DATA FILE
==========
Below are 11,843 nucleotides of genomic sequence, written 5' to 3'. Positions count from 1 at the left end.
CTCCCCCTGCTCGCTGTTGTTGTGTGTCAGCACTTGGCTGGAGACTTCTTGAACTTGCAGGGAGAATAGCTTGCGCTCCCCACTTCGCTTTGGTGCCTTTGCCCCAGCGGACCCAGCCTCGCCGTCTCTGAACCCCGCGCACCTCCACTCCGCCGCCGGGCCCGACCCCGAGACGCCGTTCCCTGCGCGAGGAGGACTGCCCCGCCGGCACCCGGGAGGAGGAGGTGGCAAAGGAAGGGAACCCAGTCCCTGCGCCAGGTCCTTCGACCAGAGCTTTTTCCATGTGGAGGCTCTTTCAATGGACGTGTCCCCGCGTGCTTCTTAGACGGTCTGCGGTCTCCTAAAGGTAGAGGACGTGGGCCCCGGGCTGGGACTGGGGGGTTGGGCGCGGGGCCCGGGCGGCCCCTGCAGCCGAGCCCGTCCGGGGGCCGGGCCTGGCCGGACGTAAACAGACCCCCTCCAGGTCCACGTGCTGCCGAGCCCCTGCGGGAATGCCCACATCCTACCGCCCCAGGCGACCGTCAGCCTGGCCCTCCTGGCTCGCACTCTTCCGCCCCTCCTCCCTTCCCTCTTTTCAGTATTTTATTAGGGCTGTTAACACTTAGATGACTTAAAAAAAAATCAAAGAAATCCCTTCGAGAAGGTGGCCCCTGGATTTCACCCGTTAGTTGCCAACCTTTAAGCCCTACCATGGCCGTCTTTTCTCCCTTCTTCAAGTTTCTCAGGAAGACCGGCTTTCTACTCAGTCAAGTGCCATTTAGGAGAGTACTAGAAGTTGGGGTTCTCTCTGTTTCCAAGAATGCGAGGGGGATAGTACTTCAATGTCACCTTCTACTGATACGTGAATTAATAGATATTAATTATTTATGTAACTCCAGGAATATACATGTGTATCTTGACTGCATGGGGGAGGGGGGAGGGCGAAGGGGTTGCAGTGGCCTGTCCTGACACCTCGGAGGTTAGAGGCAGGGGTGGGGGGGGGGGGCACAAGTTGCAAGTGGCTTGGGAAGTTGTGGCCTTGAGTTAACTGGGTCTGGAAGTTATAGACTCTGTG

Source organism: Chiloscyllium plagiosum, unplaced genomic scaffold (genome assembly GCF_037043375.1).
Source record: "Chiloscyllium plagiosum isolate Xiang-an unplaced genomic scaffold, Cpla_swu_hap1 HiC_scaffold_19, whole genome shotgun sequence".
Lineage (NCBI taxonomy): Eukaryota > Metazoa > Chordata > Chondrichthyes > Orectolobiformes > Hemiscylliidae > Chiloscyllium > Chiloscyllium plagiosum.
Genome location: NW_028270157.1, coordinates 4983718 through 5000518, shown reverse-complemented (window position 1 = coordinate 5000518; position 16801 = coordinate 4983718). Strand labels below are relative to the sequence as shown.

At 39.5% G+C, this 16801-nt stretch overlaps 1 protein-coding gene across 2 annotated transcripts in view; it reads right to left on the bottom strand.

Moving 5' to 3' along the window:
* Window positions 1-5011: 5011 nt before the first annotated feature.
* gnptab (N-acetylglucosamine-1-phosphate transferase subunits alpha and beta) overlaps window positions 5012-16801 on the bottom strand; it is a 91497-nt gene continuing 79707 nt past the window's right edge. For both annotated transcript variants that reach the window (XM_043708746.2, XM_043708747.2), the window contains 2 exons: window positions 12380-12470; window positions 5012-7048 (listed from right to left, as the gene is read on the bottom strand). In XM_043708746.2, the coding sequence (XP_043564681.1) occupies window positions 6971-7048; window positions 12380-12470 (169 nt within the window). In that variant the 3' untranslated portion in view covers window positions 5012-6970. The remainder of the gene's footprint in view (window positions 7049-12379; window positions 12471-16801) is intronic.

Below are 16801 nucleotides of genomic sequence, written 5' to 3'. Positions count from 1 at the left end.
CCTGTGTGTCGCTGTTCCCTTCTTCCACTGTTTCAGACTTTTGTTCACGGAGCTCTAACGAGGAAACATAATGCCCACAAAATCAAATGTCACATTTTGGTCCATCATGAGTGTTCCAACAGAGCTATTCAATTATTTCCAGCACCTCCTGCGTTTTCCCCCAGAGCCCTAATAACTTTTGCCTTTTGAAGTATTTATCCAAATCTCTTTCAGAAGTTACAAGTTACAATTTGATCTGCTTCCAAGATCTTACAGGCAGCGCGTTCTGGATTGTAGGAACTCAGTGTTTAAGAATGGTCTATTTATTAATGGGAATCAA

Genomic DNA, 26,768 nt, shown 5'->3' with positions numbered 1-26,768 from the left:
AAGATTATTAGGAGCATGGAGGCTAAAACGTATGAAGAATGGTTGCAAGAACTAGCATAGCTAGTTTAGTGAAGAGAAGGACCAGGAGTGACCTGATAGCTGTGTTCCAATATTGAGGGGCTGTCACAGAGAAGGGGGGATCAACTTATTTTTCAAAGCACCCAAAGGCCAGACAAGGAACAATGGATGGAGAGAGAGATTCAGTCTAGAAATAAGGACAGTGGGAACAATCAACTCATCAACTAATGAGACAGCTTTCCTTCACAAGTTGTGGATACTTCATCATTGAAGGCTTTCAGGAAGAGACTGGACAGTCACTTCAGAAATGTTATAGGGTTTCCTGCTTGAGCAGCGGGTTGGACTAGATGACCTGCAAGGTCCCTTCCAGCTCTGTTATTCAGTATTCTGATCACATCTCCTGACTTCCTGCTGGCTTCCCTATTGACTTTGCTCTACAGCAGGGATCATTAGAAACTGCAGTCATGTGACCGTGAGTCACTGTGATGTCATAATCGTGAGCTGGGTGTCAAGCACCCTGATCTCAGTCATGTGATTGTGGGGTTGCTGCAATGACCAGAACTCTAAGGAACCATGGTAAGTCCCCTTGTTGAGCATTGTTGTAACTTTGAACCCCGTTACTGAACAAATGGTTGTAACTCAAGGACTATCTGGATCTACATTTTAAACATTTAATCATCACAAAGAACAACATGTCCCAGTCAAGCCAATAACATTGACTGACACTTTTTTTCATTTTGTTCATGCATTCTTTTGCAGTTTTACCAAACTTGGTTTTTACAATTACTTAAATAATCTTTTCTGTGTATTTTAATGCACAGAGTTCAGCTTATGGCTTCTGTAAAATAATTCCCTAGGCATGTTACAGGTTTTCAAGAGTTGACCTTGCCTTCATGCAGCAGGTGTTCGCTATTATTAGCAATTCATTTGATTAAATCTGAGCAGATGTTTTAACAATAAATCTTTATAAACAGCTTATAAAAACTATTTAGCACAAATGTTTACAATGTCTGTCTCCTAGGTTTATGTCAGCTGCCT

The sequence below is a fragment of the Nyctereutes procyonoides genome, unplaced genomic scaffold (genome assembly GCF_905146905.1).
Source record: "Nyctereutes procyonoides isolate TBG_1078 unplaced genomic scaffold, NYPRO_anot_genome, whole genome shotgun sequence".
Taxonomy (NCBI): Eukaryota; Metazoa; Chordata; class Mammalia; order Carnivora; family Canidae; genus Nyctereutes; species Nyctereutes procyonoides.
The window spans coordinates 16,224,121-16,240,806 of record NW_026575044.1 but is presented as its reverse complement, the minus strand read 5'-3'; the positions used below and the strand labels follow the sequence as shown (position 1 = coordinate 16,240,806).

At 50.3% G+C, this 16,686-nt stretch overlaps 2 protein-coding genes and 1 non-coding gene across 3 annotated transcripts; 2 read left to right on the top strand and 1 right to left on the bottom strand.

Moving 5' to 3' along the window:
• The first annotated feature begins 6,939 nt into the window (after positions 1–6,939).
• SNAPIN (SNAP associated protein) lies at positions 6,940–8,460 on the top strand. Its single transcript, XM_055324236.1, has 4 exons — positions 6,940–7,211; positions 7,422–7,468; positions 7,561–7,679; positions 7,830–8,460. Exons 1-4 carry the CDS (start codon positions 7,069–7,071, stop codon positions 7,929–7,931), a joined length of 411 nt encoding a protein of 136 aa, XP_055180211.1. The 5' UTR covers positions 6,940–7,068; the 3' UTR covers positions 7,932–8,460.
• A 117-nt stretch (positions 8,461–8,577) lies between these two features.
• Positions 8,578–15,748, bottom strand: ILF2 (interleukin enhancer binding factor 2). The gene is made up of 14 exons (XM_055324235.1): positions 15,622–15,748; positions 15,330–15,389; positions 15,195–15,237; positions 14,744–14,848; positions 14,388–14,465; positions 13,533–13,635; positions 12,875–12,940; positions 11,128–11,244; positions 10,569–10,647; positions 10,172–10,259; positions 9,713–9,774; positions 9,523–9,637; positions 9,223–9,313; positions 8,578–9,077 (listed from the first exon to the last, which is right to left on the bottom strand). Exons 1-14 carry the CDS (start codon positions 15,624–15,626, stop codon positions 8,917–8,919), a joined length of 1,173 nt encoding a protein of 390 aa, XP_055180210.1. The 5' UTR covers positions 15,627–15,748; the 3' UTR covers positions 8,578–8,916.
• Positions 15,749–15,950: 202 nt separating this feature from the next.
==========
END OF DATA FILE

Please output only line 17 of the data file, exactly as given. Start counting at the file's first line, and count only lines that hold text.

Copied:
Taxonomy (NCBI): Eukaryota; Metazoa; Chordata; class Mammalia; order Carnivora; family Canidae; genus Nyctereutes; species Nyctereutes procyonoides.